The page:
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Re: Fw: Sauropod Necks As Weapons

From: "Dann Pigdon" <dannj@alphalink.com.au>
> Not necessarily. I have it on good authority from croc-wise people in
> Queensland, Australia, that some crocs have adapted to taking livestock
> much larger than they can pull into the water with their jaws alone by
> sweeping their legs out from under them using their tails.

Well that's an interesting story, but do they really have any hard evidence
for it? Excuse my skepticism, but where was this seen? Are you saying the
tail was used to unbalance prey, then the jaws brought into play, or that
the croc already had the animal by the jaws and then somehow used its tail
to sweep the prey of its feet?

The use of the tail as an means of knocking prey off its feet is one of
those established "croc myths" that seems to have no reliable, documented
evidence to support it. Nobody is quite sure it never happens, but nobody
can prove that it does either. I've discussed this many times with my
colleagues. It would take a very large croc to knock over large livestock
and horses - smaller crocs certainly don't have that amount of power in
their tail. I've been hit by them several times, and it's like being slapped
with an oar - a little painful, sure, but not enough to sweep you off your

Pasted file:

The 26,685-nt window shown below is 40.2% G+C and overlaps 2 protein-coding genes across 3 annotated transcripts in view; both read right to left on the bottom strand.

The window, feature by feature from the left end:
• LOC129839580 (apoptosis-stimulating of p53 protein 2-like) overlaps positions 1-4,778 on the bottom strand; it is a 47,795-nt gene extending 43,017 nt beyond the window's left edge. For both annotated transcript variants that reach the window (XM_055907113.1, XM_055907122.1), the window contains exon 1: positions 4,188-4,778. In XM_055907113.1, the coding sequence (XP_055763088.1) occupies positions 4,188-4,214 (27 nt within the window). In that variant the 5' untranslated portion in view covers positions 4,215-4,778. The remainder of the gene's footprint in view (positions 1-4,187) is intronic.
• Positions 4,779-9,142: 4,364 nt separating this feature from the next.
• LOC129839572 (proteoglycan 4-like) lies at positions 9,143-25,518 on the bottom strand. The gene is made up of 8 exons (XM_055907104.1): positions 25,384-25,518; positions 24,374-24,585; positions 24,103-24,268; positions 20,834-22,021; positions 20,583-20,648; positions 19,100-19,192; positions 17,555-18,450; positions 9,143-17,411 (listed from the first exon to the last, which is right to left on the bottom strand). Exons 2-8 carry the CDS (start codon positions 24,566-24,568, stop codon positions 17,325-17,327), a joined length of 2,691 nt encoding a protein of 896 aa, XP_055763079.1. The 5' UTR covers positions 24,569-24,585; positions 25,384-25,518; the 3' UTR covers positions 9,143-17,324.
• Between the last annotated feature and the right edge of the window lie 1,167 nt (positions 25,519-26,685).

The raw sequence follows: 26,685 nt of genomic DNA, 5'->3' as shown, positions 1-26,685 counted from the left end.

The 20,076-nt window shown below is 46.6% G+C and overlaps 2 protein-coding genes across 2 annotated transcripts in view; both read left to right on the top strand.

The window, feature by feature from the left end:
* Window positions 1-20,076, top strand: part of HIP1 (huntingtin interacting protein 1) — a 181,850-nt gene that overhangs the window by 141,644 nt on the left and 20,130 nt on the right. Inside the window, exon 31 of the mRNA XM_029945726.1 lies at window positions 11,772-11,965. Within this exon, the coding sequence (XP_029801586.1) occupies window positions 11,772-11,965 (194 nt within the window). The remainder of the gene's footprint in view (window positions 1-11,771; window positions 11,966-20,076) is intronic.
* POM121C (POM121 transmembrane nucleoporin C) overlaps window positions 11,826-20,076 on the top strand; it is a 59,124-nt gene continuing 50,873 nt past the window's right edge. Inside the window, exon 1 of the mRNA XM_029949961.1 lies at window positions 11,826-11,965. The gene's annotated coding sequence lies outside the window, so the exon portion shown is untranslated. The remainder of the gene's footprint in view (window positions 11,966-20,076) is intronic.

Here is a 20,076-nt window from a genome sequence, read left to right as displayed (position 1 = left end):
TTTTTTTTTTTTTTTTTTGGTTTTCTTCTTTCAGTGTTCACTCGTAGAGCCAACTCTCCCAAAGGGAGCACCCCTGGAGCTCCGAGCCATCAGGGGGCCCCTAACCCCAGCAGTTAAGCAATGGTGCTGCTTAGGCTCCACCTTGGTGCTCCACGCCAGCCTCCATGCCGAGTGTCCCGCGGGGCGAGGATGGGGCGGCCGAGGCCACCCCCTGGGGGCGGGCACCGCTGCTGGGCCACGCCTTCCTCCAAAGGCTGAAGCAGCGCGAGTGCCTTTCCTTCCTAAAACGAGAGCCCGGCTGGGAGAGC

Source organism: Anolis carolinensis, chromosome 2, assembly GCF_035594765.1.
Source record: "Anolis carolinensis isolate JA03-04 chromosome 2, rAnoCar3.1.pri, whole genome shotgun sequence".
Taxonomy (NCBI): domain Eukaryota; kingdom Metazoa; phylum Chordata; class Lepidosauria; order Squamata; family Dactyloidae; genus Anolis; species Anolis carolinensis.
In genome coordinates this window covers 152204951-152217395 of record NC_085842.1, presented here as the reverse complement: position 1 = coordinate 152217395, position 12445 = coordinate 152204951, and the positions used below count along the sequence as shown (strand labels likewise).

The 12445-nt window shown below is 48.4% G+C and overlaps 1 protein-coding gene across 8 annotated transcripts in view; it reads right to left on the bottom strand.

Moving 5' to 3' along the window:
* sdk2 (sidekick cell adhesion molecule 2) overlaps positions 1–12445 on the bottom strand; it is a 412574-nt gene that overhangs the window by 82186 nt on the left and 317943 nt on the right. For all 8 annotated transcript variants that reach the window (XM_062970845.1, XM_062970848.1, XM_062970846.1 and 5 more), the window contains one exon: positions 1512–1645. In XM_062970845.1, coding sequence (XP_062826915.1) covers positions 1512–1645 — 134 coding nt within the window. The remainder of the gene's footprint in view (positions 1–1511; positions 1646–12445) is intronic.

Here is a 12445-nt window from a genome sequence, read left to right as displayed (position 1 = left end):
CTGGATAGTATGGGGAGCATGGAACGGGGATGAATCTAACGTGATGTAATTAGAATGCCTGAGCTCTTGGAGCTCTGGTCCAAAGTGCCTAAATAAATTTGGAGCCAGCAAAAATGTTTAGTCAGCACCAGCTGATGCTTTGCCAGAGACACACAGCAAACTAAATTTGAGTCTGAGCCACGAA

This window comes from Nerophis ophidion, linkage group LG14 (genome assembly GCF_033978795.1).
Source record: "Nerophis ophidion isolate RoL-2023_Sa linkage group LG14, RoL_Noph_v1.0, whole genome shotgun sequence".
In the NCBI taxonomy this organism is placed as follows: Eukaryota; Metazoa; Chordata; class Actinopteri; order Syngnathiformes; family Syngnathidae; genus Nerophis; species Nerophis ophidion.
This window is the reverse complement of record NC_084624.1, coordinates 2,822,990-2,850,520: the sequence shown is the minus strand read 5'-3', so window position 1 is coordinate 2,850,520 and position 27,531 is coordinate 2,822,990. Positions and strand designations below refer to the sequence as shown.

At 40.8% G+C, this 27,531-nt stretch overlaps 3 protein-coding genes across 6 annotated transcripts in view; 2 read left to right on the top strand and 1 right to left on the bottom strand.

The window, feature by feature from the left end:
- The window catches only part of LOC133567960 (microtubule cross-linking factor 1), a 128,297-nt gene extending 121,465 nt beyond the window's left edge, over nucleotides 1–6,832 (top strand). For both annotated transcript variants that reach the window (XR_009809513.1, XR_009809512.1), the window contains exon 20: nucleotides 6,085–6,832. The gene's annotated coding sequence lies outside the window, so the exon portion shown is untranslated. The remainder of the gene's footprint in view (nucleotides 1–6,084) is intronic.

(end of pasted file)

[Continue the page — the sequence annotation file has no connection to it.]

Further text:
feet. And I weigh a lot less than a horse.

Perhaps larger crocs (16 foot plus) could successfully "tail sweep", but
then such large animals have no problem dealing with adult cattle and horses
they grab by the jaws, so it's hard to conceive a realistic scenario where
they'd risk using this dubious "tail sweep". A croc only really needs to
twist off the head or a limb to fill its stomach.

Frankly, none of my colleagues (and not just here in Oz) have ever seen any
evidence of this. We have seen the tail arc inwards in the same direction as
the head (to create a "C" shape with the body) to help capture prey
(typically fish), but never sole use of the tail as a weapon (only for
defence, and then in conjunction with the jaws). Corralling of fish has also
been widely documented. There are stories that salties smack tree trunks
with their tail to dislodge fruit bats, but again nobody ever seems to have
seen this, plus it sounds extremely unlikely. They will hang around under
colonies and rise up to take bats in overhanging branches, however.

Of course, I'm not so naive to believe that I've seen everything, so I'd be
interested if there were documented evidence for this - hell, I'd love to
see it. Only last year I saw adult female crocs feeding their young - a
behaviour I'd have never thought possible until I saw it.

Best wishes,

Adam Britton